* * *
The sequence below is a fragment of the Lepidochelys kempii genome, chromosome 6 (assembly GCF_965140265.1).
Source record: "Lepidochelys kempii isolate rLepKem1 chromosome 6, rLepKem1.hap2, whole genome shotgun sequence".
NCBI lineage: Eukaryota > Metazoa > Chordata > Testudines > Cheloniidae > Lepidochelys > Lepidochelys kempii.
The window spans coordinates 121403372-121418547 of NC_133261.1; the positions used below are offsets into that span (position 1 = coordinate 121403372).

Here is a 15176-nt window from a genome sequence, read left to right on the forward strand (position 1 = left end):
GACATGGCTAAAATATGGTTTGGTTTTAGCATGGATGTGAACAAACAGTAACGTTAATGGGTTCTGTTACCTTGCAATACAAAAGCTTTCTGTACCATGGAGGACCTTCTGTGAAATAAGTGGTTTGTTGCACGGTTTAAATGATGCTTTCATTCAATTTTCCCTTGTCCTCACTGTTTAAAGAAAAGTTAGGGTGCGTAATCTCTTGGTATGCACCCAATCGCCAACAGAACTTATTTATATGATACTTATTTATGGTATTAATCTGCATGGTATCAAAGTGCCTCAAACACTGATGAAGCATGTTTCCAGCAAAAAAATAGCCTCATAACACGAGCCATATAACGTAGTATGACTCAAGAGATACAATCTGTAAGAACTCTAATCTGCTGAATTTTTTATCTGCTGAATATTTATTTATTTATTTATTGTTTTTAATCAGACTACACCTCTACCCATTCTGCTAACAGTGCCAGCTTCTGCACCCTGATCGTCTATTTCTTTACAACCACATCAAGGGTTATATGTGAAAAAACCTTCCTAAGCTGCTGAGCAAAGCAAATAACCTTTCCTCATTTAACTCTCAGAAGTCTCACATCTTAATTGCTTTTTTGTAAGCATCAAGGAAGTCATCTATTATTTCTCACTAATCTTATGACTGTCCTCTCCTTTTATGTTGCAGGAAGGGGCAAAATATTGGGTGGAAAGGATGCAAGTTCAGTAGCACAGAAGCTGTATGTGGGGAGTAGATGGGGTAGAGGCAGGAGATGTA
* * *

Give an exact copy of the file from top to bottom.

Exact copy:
The sequence below is a fragment of the Lepidochelys kempii genome, chromosome 6 (assembly GCF_965140265.1).
Source record: "Lepidochelys kempii isolate rLepKem1 chromosome 6, rLepKem1.hap2, whole genome shotgun sequence".
NCBI lineage: Eukaryota > Metazoa > Chordata > Testudines > Cheloniidae > Lepidochelys > Lepidochelys kempii.
The window spans coordinates 121403372-121418547 of NC_133261.1; the positions used below are offsets into that span (position 1 = coordinate 121403372).

Here is a 15176-nt window from a genome sequence, read left to right on the forward strand (position 1 = left end):
GACATGGCTAAAATATGGTTTGGTTTTAGCATGGATGTGAACAAACAGTAACGTTAATGGGTTCTGTTACCTTGCAATACAAAAGCTTTCTGTACCATGGAGGACCTTCTGTGAAATAAGTGGTTTGTTGCACGGTTTAAATGATGCTTTCATTCAATTTTCCCTTGTCCTCACTGTTTAAAGAAAAGTTAGGGTGCGTAATCTCTTGGTATGCACCCAATCGCCAACAGAACTTATTTATATGATACTTATTTATGGTATTAATCTGCATGGTATCAAAGTGCCTCAAACACTGATGAAGCATGTTTCCAGCAAAAAAATAGCCTCATAACACGAGCCATATAACGTAGTATGACTCAAGAGATACAATCTGTAAGAACTCTAATCTGCTGAATTTTTTATCTGCTGAATATTTATTTATTTATTTATTGTTTTTAATCAGACTACACCTCTACCCATTCTGCTAACAGTGCCAGCTTCTGCACCCTGATCGTCTATTTCTTTACAACCACATCAAGGGTTATATGTGAAAAAACCTTCCTAAGCTGCTGAGCAAAGCAAATAACCTTTCCTCATTTAACTCTCAGAAGTCTCACATCTTAATTGCTTTTTTGTAAGCATCAAGGAAGTCATCTATTATTTCTCACTAATCTTATGACTGTCCTCTCCTTTTATGTTGCAGGAAGGGGCAAAATATTGGGTGGAAAGGATGCAAGTTCAGTAGCACAGAAGCTGTATGTGGGGAGTAGATGGGGTAGAGGCAGGAGATGTA